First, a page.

Fortunately, Asbestex has the technology to detect airborne asbestos fibre concentrations. We can offer asbestos air sampling devices in your residential home or work place. Air Sampling Pumps are inexpensive to operate, safe and extremely accurate in measuring concentrations of airborne asbestos fibres.
Who is at risk for an asbestos-related disease?
Everybody is exposed to asbestos at some time during their life.
Very low levels of asbestos may be present in the air, water, and soil. In some cities tap water can contain asbestos from naturally occurring rock seams and shelves through a catchment. However, most people do not become ill from their brief exposure or digestion.
People who commonly become ill from asbestos are usually those who have been exposed to very high concentrations in a short period of time or exposed to prolong concentrations over a medium-long period of time or regular basis – most often in an occupation where they work or live directly with the material or through substantial environmental contact or renovation.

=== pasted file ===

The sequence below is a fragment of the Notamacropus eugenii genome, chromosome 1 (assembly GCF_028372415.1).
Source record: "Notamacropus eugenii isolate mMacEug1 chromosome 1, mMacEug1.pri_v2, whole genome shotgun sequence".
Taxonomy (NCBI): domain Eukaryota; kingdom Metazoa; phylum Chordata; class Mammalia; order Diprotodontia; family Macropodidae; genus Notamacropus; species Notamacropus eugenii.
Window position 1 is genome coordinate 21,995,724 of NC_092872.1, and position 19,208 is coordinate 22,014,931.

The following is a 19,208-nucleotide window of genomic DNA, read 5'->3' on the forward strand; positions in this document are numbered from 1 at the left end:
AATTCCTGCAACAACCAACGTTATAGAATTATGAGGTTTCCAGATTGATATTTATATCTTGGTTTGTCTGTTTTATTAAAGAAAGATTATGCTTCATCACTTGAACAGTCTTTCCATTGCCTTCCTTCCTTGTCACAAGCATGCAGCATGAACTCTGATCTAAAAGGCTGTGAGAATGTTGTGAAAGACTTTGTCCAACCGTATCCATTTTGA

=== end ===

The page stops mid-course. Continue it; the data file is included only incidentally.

Exposure to asbestos may increase the risk of asbestosis, other non-malignant lung and plural disorders, lung cancer, mesothelioma, and other cancers. Smokers who are also exposed to asbestos have a greatly increased risk of lung cancer.
In most cases you will not get ill living with asbestos. However, the asbestos you do live with must be well maintained, encapsulated and in sound condition to eliminate or lower potential health risks. Living or working with no asbestos materials is the still safest option.
What is an asbestos materials survey report?